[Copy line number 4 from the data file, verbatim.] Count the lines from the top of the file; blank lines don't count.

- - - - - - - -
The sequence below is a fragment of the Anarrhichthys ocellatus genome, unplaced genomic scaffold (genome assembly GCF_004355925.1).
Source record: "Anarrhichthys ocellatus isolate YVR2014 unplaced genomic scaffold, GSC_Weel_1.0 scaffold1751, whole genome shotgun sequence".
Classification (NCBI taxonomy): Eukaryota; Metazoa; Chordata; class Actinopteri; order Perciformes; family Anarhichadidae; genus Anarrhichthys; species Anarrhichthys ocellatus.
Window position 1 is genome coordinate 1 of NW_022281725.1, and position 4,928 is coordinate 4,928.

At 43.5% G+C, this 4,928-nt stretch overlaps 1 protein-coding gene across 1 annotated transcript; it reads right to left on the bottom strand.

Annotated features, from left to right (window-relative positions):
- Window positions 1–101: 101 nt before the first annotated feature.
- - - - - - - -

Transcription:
Window position 1 is genome coordinate 1 of NW_022281725.1, and position 4,928 is coordinate 4,928.